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Jackson city officials received the city’s FY20 comprehensive annual financial audit during its regular meeting on Tuesday, July 20, and received praise for the way in which it is handling its finances.

The audit reviewed the fiscal year that ended December 31, 2020. The report, prepared by McNair, McLemore, Middlebrooks & Co, LLC, an independent accounting firm, revealed the city’s finances are in good standing at all levels.

“At the end of FY20, the city is able to report positive balances in all categories, both the government as a whole as well as for its separate governmental and business-type activities,” the audit report states.

The report summarized some of the City’s most impressive fiscal accomplishments.

• The City’s largest assets consist of cash and certificates of deposit with a combined total approximating $19.5 million.

• The City’s total net position (assets less liabilities) approximated $32.3 million.

• On a city-wide basis, total revenues exceeded total expenses by $1,765,087 for 2020.

• Total revenues of the General Fund exceeded budgeted amounts by $405,537 while total expenditures of the General Fund were less than budgeted amounts by $326,414.

• The City’s pension plan continues to be well funded at a ratio of 74.37 percent.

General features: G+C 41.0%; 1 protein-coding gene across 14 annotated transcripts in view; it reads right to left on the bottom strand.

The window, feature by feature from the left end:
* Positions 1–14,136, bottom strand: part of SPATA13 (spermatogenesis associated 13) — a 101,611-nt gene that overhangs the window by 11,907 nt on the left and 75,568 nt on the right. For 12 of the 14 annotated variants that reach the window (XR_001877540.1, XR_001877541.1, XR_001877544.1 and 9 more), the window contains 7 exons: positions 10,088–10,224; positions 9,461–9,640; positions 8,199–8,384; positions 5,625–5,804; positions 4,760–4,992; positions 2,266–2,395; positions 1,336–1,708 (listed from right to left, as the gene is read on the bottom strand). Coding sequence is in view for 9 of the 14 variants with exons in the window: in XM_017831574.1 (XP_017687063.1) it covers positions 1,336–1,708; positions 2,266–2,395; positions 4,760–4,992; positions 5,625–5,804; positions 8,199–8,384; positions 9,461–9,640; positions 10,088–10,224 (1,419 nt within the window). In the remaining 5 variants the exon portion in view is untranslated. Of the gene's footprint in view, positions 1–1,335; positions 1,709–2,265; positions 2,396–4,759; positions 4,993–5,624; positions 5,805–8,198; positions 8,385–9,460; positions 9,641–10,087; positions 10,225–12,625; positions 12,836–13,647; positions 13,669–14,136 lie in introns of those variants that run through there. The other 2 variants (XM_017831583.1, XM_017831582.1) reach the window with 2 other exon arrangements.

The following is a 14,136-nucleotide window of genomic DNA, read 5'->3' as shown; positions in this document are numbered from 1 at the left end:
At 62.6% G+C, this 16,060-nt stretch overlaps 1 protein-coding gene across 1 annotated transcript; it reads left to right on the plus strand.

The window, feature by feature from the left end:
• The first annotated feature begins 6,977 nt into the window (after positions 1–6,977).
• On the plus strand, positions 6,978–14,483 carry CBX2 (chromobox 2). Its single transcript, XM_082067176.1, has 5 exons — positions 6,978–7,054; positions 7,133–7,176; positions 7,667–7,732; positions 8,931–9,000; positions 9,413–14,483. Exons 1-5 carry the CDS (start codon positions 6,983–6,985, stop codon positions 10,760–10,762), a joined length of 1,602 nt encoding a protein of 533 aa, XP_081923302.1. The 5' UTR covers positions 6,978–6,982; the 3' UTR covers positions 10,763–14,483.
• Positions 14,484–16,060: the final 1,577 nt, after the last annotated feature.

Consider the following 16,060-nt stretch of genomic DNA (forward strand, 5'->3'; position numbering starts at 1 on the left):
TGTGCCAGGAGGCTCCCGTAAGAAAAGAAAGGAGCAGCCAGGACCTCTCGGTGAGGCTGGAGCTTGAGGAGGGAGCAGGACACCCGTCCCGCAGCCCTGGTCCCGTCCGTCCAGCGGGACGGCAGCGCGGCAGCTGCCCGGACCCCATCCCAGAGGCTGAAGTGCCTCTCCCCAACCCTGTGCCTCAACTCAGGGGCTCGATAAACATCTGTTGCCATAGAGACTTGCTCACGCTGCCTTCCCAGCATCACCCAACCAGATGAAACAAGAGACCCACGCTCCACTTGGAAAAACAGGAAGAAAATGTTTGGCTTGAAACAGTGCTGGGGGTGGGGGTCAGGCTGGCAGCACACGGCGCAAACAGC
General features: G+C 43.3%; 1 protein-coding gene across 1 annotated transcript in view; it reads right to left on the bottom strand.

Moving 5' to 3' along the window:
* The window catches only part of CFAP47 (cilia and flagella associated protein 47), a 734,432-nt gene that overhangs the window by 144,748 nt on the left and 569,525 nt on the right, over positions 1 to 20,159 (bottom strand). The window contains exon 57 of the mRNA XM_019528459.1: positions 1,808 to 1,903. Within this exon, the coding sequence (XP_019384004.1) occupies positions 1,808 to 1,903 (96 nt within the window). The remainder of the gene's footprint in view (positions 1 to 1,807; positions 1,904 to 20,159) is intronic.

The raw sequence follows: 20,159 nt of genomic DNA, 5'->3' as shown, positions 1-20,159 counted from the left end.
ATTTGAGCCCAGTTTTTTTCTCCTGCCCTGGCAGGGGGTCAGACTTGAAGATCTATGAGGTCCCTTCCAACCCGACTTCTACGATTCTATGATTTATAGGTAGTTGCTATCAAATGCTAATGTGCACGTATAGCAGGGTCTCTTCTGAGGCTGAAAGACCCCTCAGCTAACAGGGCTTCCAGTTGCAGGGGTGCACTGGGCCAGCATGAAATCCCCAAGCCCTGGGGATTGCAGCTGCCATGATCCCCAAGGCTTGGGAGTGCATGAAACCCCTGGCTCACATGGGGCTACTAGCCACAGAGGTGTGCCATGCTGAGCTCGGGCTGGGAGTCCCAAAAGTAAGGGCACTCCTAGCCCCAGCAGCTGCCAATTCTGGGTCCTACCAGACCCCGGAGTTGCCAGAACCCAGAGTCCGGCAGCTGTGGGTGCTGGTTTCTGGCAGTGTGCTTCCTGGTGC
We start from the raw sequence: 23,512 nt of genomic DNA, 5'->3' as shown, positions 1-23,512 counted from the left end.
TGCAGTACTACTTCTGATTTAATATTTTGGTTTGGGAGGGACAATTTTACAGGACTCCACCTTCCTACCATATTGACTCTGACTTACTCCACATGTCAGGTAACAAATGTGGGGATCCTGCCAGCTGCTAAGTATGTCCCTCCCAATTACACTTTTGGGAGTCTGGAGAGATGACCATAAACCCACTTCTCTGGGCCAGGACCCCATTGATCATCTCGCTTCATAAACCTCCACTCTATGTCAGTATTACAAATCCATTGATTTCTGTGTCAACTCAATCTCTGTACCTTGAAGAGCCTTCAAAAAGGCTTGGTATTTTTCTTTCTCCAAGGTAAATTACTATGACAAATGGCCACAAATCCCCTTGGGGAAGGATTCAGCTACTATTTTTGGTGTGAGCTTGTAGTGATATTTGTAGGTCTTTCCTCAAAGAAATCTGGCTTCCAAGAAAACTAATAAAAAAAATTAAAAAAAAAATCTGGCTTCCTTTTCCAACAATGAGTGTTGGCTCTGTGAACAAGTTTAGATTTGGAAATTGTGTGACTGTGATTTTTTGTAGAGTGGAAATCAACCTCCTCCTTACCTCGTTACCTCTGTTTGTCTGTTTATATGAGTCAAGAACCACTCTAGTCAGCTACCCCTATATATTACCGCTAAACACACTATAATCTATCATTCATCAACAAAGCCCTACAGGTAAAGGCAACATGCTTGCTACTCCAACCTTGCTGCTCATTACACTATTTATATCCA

The audit report contained no management comments or recommendations for changes.

While presenting the report, the auditors praised the city’s success in holding expenses within budgeted ranges and projected revenues. The auditors lauded the city’s good management of funds while maintaining no debt, assessing no property taxes, and assuring appropriate levels of funding for major programs like the city’s water, sewer, electric and roads/streets infrastructures.

“The City of Jackson is in good financial condition,” stated Mayor Kay Pippin. “We budget our revenues low and make our expenses realistic and justified; and our city council and employees work hard every day to assure strong management of the city’s resources while maintaining a civic infrastructure that enables the daily lives of our citizens, businesses and visitors.”

“Citizens expect accurate financial accounting from their local governments.” continued Pippin. “The city of Jackson’s commitment to full financial accountability continues to be evident.”

Senior Reporter

I have worked for community newspapers in Butts, Henry, Newton, Rockdale, and Upson counties for 30 years. I was Editor of the Jackson Progress-Argus from 1993-1999, and returned to the Progress-Argus as Senior Reporter in 2019.

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